ivSpec = new IvParameterSpec(iv.getBytes(CHARSET));
            try {
                cipher = Cipher.getInstance("AES/CFB8/NoPadding");
                if (reader) cipher.init(Cipher.DECRYPT_MODE, keySpec, ivSpec);
                else cipher.init(Cipher.ENCRYPT_MODE, keySpec, ivSpec);
            } catch (NoSuchAlgorithmException e) {
                throw new SecurityException(e);
            } catch (NoSuchPaddingException e) {
                throw new SecurityException(e);
            }catch (InvalidKeyException e) {
                throw new SecurityException(e);
            } catch (InvalidAlgorithmParameterException e) {
                throw new SecurityException(e);
            }
        }
    
        public byte[] decrypt(byte[] input) throws CryptingException {
                return cipher.update(input);
        }
    
        public byte[] encrypt(String input) throws CryptingException {
            return cipher.update(input.getBytes());
        }
    

    Java crypto is around 10 times faster than the C# equivalence. What am I doing wrong? Is there even a solution to this?

    * Side node, I have tried to use `AesCryptoServiceProvider` instead, however it requires the data size to be a multiple of 16 as I am not allowed to use any padding. `AesCryptoServiceProvider` has slightly faster performance than Java, and would be a perfect solution, however unlike Java's solution it requires the data's size to be a multiple of 16.

    Sunday, February 17, 2019 4:42 PM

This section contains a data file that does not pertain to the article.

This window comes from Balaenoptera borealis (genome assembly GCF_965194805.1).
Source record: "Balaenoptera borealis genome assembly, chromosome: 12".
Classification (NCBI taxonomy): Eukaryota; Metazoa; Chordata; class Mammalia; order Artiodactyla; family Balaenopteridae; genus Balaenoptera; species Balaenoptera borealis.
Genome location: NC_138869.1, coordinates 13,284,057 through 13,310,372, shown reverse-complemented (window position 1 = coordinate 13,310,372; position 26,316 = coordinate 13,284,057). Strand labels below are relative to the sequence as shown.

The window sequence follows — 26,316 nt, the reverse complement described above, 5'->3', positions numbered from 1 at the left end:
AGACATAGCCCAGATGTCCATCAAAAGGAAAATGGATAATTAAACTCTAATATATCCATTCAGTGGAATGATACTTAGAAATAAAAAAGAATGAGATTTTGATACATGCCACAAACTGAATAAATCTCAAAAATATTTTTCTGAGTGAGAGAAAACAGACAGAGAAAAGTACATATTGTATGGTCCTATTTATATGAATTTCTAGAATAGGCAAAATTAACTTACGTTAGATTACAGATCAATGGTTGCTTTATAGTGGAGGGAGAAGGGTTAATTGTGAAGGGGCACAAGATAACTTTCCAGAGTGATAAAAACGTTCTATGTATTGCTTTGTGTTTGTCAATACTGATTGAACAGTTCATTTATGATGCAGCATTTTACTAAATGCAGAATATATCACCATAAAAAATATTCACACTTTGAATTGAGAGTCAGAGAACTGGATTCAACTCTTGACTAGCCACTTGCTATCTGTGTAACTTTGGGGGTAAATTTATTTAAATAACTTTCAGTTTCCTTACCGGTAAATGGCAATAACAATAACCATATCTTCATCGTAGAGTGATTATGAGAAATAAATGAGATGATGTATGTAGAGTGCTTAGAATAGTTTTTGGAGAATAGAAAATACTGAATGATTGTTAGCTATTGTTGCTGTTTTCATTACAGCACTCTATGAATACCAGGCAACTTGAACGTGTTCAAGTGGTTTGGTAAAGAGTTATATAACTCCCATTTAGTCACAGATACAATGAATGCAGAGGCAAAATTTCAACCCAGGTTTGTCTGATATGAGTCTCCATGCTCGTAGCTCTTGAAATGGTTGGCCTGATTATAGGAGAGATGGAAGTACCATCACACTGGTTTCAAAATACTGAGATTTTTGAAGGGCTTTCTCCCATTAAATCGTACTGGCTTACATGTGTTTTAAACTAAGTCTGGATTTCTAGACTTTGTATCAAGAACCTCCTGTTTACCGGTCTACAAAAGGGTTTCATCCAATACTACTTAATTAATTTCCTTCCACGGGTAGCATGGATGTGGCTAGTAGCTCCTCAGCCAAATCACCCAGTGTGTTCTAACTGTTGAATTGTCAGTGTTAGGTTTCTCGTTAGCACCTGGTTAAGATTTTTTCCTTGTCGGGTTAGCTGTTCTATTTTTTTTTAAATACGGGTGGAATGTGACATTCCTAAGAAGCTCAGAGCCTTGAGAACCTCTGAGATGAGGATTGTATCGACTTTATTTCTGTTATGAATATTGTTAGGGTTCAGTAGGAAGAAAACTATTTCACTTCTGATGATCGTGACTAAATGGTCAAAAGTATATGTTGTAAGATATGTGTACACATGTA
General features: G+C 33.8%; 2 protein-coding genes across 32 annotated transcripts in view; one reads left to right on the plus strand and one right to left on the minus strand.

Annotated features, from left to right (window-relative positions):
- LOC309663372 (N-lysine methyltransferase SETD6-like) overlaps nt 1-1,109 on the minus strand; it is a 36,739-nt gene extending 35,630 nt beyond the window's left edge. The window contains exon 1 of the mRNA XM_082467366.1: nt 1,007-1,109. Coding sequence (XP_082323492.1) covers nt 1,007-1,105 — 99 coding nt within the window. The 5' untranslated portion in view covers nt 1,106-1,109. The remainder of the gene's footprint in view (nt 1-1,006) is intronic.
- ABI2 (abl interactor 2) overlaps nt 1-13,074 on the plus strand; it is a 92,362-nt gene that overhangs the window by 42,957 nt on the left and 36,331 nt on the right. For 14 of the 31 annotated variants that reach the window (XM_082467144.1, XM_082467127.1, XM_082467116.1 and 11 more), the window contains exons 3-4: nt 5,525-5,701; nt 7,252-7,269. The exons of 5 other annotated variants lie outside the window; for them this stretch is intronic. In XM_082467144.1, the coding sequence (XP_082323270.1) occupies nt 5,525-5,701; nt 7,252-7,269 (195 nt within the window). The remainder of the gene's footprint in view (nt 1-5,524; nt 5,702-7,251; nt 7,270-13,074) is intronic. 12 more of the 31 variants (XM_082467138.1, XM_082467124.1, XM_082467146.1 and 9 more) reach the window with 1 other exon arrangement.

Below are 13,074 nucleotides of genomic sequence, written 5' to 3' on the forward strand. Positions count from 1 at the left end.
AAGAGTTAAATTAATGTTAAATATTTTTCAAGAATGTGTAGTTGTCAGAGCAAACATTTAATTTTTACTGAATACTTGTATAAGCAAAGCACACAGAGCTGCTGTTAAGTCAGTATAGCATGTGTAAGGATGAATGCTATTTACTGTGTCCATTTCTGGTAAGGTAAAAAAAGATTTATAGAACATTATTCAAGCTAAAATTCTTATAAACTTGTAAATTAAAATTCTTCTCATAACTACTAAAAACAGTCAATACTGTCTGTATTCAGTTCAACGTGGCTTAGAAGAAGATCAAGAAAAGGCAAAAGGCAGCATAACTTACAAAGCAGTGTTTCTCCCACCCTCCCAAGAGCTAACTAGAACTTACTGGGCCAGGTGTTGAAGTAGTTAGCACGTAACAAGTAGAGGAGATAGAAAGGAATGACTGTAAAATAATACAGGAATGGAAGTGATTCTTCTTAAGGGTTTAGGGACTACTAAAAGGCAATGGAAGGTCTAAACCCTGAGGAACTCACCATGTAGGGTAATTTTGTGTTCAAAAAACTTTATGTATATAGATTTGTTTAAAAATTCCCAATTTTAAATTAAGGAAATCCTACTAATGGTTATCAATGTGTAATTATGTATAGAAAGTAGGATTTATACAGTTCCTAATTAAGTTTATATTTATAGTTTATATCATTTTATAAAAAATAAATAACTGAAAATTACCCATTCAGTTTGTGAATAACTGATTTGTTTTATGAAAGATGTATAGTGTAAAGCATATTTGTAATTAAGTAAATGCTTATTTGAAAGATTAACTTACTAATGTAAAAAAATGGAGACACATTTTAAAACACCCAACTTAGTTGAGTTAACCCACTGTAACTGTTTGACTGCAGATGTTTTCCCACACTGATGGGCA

All replies

  • Hi RijndaelManaged terrible performance vs Java,

    Thank you for posting here.

    For your question, normally, the encryption speed of the .Net Framework APIs are almost twice as the speed of those in the Java APIs. However, in Rijndael algorithm, jave is more quick than C#.

    Please check the link below.

    https://www.tandfonline.com/doi/full/10.1080/10658980701784602

    Best Regards,

    Wendy

    Note: This response contains a reference to a third-party World Wide Web site. Microsoft is providing this information as a convenience to you. 
    Microsoft does not control these sites and has not tested any software or information found on these sites; Therefore, Microsoft cannot make any representations regarding the quality, safety, or suitability of any software or information found there.
    There are inherent dangers in the use of any software found on the Internet, and Microsoft cautions you to make sure that you completely understand the risk before retrieving any software from the Internet.